In his bill of exceptions the respondent assigns error on the judgments overruling his demurrers, sustaining demurrers to a part of his response, striking on oral motion the amendment to his response, and overruling his motion for new trial.
The parties will be referred to in the opinion as they appeared in the trial court.
Only the third headnote requires any elaboration. Mandamus is a proper remedy for official inaction. Code 64-101. It does not lie to control the action of an officer vested with a discretion, in the absence of a gross abuse of such discretion. City of Atlanta v. Wright, 119 Ga. 207 (45 S. E. 994); Wood v. Board of Education of Washington County, 137 Ga. 808 (74 S. E. 540); Richmond County v. Steed, 150 Ga. 229, 232 (103 S. E. 253); McGinty v. Gormley, 181 Ga. 644 (183 S. E. 804); Ward v. Drennon, 201 Ga. 605 (40 S. E. 2d 549).
The plaintiffs contend that there is no statutory provision in this State with reference to the form of county bonds, and they insist that, under the provisions of Code 87-306 (which requires the clerk of the superior court to sign a certificate on county bonds, "validated and confirmed by judgment of the superior court," specifying the date the judgment was rendered, and the court wherein it was rendered), it was the duty of the clerk to sign such certificate without reference to the contents of the bond. The plaintiffs are correct in their contention that our statutes do not require any particular form or any specific statement in bonds issued by any county of this State.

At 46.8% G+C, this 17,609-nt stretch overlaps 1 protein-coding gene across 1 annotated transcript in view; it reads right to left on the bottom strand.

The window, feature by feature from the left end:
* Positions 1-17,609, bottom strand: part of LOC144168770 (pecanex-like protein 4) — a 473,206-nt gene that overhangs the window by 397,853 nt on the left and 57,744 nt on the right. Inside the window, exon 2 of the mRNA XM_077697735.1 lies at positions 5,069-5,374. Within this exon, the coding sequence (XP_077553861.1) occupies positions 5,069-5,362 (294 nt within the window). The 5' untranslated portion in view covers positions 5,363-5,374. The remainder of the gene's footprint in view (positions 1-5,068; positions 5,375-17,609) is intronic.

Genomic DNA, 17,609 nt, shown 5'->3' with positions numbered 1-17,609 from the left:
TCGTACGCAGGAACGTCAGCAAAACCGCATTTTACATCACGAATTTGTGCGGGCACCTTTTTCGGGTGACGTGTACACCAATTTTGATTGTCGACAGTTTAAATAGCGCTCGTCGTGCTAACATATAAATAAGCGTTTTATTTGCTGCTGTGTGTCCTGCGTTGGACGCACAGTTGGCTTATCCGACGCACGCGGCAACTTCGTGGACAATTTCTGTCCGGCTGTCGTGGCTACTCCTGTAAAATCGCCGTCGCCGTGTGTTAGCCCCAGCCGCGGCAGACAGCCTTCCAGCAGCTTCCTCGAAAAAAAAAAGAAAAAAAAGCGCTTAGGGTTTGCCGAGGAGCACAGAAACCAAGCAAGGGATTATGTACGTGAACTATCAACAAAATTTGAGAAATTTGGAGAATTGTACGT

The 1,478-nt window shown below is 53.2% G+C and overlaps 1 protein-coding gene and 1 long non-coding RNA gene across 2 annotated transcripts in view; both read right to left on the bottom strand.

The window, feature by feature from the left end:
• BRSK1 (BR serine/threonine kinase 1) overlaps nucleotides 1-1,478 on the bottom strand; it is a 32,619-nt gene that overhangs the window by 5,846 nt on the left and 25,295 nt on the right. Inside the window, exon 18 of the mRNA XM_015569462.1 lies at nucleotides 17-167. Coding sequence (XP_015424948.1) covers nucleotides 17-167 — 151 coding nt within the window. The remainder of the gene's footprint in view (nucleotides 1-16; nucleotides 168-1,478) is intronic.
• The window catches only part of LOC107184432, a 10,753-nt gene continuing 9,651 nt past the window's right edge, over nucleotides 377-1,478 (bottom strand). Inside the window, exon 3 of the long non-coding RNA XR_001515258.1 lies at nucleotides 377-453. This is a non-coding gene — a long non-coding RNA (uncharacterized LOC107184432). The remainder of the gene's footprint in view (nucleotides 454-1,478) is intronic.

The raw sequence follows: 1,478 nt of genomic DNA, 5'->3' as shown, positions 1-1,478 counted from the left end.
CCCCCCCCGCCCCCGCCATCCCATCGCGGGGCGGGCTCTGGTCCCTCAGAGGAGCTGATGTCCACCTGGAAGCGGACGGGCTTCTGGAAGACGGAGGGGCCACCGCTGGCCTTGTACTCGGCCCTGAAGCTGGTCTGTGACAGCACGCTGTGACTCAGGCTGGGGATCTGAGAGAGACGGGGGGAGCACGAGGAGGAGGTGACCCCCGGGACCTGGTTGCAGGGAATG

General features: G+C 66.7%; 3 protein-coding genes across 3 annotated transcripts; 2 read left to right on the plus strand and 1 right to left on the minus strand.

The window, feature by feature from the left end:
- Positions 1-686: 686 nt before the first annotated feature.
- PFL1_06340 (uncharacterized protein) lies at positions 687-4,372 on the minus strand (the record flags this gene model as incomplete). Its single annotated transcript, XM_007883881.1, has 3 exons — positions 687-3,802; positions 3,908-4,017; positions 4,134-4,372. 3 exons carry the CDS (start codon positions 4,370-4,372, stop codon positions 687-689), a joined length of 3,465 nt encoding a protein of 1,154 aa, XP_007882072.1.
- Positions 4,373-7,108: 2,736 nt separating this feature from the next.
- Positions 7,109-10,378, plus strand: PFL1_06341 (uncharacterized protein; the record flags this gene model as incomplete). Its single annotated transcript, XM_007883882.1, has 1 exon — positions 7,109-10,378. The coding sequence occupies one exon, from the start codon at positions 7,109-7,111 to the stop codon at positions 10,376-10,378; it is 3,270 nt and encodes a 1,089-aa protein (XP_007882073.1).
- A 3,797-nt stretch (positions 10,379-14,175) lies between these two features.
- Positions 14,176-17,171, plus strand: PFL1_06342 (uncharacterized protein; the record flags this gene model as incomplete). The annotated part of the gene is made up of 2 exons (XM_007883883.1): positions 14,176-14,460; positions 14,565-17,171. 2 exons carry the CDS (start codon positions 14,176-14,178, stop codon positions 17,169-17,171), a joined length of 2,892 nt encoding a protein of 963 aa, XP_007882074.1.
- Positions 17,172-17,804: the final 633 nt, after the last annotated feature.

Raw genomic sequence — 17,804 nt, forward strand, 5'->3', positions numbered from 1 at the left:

It is a well-established principle of law in this State, however, that Code sections related to the same subject matter shall be construed together. Pickett v. Bank of Ellijay, 182 Ga. 540 (186 S. E. 426); Merritt v. Jowers, 184 Ga. 762, 763 (193 S. E. 238); Winston v. State, 186 Ga. 573 (3) (198 S. E. 667, 118 A. L. R. 719); Fulenwider v. Fulenwider, 188 Ga. 856, 866 (5 S. E. 2d 20); Newcomb v. Niskey's Lake, Inc., 190 Ga. 565 (10 S. E. 2d 51). Code 38-601 provides that the certificate of any public officer of this State, or of and county, shall give sufficient validity to any copy or transcript of any record pertaining to their respective offices to admit it in evidence. Code 24-2715 (14), pertaining to the duties of clerks of the superior court, provides for a correct transcript, properly certified, of any minute, record, or file in the office of such clerk. This section of the Code does not contemplate that an incomplete record, or one that does not represent the whole truth, shall be certified by the clerk as being the record on file in his office.
In the present case the resolution of the county commissioners calling the bond election recited that the members of the board deemed it necessary "for the best interest of the county to construct and furnish a courthouse and jail," and that, in order to raise the necessary funds "for constructing and furnishing said courthouse and jail," it is necessary that bonds be issued. The petition of the solicitor-general to validate the bonds recited that a resolution calling for an election was duly passed "to provide funds for the purpose of constructing and furnishing a court house and jail." The judgment of validation recited that bonds "as prayed for in petition" be validated. The bond form presented to the clerk of the superior court to be certified contained wording that the bond was one of a series "for the purpose of constructing and furnishing a courthouse in said county."